Carlos Dada is the co-founder and director of the Salvadoran digital news outlet El Faro (“The Lighthouse”), known as the first digital-only news site in Latin America. Dada is the winner of the ICFJ Knight Trailblazer Award for 2022 in recognition of his hard-hitting investigative reporting, lyrical writing and visionary leadership.
Journalist Dada and entrepreneur Jorge Simán founded El Faro in 1998 to be editorially independent of any government or political party and to defend freedom of expression and the press. Since then, El Faro has become known for its fearless coverage of human rights violations, corruption, violence, inequality and the aftermath of the country’s civil war and is now one of the most renowned media in Latin America. El Faro covers issues all across Central America, with a unique mix of investigative and narrative techniques that has become a reference for journalism in Latin America.
Due to their work, Dada and his team have been threatened by criminal structures and attacked by successive governments of El Salvador, including the current president, Nayib Bukele. In 2022, Canada’s Citizen Lab revealed that the phones of Dada and 21 of his colleagues were repeatedly hacked by Pegasus spyware – at a time when El Faro was investigating the government’s secret links to criminal gangs. A Citizen Lab researcher called this hack “jaw-droppingly aggressive,” and Dada has said that two states are responsible for the breach of his private life: the El Salvador government and the Israeli government, whose Ministry of Defense authorizes or vetoes any sale of the malware.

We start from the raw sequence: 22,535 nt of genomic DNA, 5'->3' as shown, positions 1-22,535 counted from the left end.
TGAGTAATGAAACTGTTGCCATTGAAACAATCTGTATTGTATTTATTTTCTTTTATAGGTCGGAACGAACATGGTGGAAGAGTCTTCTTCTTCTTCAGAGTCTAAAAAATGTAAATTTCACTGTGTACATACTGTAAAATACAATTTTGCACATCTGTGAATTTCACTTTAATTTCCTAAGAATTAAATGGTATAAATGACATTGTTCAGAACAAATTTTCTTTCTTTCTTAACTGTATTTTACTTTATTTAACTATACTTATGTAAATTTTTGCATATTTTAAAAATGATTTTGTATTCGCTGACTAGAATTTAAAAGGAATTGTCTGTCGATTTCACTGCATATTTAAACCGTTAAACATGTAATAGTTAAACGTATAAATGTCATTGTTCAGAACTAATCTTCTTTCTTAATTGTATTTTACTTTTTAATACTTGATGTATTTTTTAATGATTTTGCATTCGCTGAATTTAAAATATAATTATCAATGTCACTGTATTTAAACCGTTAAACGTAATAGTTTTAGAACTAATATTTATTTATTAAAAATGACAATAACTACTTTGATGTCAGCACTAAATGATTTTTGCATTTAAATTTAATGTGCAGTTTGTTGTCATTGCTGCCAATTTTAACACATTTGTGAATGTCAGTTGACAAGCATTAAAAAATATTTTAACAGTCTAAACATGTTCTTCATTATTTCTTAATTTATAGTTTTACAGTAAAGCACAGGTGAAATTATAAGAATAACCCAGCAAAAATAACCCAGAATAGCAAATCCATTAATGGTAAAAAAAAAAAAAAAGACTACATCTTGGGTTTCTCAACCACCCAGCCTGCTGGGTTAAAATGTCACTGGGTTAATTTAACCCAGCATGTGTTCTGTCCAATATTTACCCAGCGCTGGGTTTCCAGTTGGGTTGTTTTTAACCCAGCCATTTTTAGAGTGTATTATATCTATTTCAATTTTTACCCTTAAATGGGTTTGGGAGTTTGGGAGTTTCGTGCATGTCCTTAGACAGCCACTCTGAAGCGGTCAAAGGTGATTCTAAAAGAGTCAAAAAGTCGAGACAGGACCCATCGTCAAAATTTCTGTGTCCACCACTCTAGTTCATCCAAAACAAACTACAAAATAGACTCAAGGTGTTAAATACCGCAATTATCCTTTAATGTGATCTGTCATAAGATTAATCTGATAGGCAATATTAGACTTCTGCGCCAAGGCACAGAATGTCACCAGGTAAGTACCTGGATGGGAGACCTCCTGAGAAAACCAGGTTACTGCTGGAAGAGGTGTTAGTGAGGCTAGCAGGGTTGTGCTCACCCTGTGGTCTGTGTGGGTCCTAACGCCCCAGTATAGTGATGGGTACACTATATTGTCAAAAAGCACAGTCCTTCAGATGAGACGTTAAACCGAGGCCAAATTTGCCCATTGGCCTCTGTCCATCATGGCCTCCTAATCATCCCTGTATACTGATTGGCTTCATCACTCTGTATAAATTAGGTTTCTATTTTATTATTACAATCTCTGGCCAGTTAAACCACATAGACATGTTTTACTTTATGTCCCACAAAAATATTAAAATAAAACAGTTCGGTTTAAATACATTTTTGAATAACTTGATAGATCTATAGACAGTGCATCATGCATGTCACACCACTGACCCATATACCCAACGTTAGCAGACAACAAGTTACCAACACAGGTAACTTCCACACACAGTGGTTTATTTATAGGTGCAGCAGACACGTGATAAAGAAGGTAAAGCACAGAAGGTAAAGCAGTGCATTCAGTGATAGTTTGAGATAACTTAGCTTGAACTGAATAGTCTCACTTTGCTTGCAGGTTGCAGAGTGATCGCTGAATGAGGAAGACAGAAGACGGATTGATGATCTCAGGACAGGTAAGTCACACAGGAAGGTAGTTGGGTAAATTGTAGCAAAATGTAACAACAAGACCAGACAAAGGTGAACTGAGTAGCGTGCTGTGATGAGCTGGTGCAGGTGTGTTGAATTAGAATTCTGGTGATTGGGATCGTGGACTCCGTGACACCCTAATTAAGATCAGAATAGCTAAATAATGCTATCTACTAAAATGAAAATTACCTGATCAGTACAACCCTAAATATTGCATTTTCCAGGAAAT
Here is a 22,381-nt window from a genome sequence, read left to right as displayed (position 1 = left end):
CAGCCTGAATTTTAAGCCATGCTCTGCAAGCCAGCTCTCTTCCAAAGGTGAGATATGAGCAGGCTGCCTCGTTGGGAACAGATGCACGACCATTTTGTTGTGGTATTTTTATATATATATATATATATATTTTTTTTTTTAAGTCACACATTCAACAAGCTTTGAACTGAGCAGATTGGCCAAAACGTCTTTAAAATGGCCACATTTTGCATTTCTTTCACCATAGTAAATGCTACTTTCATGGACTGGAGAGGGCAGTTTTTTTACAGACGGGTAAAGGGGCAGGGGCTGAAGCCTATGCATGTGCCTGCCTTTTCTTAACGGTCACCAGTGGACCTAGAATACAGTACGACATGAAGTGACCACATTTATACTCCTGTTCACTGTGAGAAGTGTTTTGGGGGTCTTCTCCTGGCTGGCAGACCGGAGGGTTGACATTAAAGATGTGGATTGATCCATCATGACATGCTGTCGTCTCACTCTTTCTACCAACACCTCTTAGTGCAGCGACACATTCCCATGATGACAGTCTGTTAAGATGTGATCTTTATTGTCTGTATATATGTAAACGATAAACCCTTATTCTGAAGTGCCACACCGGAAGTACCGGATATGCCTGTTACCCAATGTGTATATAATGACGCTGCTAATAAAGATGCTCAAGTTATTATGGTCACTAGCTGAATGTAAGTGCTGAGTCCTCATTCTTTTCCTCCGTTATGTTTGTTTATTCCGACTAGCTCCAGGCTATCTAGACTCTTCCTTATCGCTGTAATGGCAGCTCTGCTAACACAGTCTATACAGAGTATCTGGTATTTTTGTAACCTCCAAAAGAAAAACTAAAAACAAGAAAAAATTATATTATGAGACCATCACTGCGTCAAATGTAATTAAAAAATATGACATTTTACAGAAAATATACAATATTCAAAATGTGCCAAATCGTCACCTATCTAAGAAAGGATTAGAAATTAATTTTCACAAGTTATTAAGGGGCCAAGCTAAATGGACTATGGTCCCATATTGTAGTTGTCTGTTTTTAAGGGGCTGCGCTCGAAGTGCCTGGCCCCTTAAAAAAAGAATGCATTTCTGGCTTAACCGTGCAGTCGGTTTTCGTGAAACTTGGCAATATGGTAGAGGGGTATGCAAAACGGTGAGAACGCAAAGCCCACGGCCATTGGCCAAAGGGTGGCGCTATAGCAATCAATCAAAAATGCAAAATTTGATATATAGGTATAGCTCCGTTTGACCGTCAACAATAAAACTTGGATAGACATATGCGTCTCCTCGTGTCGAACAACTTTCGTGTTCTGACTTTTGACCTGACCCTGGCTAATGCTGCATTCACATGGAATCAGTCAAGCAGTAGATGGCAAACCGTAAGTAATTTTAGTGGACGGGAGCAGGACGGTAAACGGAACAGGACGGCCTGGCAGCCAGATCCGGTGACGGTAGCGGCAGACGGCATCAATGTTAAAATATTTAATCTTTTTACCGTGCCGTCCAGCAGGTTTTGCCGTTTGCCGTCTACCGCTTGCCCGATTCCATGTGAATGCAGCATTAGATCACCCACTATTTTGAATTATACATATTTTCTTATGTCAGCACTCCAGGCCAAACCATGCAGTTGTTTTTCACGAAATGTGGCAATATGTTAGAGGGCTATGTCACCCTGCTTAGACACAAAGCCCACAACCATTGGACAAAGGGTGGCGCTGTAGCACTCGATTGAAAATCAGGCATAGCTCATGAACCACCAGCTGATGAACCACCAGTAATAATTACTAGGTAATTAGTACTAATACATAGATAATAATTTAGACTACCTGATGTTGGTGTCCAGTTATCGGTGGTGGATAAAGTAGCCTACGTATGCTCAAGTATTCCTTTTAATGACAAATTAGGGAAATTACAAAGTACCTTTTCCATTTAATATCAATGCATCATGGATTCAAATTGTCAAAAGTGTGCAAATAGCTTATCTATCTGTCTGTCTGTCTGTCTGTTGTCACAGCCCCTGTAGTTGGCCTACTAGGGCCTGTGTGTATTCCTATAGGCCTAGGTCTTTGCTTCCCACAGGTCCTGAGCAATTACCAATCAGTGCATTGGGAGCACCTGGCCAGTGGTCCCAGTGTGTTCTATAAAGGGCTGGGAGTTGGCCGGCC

While directing El Faro and mentoring dozens of young journalists in the outlet’s nearly 25 years, Dada is also known for his own reporting and writing. He has reported from various conflict zones including Iraq, Venezuela, Mexico, Guatemala and, most recently, Honduras and Nicaragua. He spent years researching war crimes, including the assassination of Archbishop Oscar Arnulfo Romero. He has also reported on drug trafficking, migration and environmental issues in Central America.
Under Dada’s leadership, El Faro's work was key to investigations into corruption of former Salvadoran officials from across the political spectrum, including former presidents Mauricio Funes and Antonio Saca, and former Attorney General Luis Martínez.
Dada has received the Maria Moors Cabot Award, the LASA Media Award, the Anna Politkovskaya Award and the Gabriel Garcia Marquez Award, among others. In 2005, he was a John S. Knight Fellow at Stanford University. He is also a fellow of the Cullman Center for Scholars and Writers at the New York Public Library.
He is now directing El Faro under severe harassment from the El Salvador government. At this point, he says, his three goals are to save El Faro, to preserve its journalism and to keep his team safe.